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7 Effective Steps for Implementing Electronic Health Record

Your medical practice can benefit from implementing electronic health records (EHR) and so can your patients. For those working in your medical practice, you make it easier to access pertinent information to better treat patients. For patients, you make accessing their records easier, so they can easily share them with other providers including in emergencies.

Implementing Electronic Health Record

Implementing such an EHR program can be easily accomplished. You can follow this seven-step method to establish an EHR program. A self-assessment of your medical practice provides the unofficial eighth step.

Implementation Planning

Before you begin the seven steps, you need to assess if your organization can readily switch to the use of EHRs. Do your patients and your practice need EHR? Does its implementation meet your treatment goals and business goals for your medical practice? Can you meet the financial and technical requirements of EHR, including the added HIPAA privacy and security requirements? Answering these questions lets you know if you need to proceed.

If you determine that you should move to the process of implementing EHR, you first need to decide on a vendor for the EHR software development. You won’t go it alone. Your practice does not need to reinvent the wheel. Plenty of EHR options already exist. Each one uses slightly different methods though, so you need to choose the EHR vendor before you move through the seven steps.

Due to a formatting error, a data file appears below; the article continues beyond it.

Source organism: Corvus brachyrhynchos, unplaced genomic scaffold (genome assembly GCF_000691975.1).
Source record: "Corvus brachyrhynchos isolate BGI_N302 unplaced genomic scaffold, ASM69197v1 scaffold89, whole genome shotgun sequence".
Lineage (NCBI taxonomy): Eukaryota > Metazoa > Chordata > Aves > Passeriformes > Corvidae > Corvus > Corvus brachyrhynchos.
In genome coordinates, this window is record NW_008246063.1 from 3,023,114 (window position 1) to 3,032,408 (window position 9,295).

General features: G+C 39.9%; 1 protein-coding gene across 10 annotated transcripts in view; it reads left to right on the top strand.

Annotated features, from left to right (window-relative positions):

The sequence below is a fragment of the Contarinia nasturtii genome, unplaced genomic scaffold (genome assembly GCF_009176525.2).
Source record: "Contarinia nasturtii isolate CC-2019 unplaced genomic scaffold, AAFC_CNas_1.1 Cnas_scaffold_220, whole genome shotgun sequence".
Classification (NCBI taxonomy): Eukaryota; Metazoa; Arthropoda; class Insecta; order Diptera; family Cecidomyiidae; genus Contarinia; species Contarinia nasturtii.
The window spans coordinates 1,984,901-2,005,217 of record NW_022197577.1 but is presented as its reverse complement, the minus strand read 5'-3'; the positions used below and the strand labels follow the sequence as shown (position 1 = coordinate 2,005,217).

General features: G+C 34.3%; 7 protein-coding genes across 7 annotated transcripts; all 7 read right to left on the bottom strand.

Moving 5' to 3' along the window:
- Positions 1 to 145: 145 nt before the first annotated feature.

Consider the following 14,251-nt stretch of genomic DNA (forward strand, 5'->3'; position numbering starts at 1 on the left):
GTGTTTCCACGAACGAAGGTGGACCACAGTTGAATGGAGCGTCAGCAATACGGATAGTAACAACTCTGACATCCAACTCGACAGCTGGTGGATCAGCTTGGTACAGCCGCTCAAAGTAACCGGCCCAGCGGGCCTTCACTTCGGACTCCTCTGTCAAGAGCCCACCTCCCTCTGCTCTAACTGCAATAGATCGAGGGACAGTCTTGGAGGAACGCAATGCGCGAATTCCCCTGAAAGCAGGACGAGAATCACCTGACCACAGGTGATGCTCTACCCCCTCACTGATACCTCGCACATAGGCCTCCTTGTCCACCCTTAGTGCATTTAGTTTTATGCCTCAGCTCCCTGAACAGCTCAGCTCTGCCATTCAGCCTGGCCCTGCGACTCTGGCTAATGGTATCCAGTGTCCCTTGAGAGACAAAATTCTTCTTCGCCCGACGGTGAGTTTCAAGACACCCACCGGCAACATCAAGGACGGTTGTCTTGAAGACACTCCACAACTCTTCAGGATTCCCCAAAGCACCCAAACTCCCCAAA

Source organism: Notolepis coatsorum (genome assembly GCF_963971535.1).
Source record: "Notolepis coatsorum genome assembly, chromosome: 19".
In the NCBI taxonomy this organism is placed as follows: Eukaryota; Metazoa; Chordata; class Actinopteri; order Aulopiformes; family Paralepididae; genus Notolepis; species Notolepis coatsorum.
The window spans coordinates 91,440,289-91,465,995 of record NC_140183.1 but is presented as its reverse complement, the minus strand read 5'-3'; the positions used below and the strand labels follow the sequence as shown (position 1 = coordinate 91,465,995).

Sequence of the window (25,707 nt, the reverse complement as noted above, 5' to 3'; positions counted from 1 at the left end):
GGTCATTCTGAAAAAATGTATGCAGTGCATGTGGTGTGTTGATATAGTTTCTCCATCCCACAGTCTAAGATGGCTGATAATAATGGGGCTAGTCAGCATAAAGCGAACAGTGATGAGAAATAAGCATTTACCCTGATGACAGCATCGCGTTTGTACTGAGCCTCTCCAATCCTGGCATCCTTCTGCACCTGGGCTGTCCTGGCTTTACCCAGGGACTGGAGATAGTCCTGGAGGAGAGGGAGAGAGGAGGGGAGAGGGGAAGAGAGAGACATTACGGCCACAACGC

Rather than researching EHR programs from scratch, ask for help from an organization that has already conducted such research. Contact your Regional Extension Center (REC) for assistance in examining available choices and determining which EHR vendor would work best for you. Once you have chosen your vendor, collaborate with them on the following steps.

1. Map the current workflows used in your office. The better documented your business procedures, the easier this is to achieve. Analyze the workflows.

2. Plan the desired EHR workflows. Streamline workflows to improve efficiency and eliminate duplication.

3. Conduct a contingency planning and disaster recovery planning exercise. This develops your plans and codifies them, so you can combat issues arising during implementation.

4. Hire or appoint a project manager for EHR implementation. The EHR project manager researches and authors the transition project plan. Consider this point person the project owner.

5. Plan how you will migrate patient charts. This plan maps the transfer of paper charts to EHR. Differentiate between the items that you must manually enter and those that you can scan using OCR software-enabled scanners.

6. Consult with your EHR vendor to understand which data elements you can migrate from your current process and charts. This step provides you with a full understanding of the information an EHR can accept via your scheduling information and patient demographics.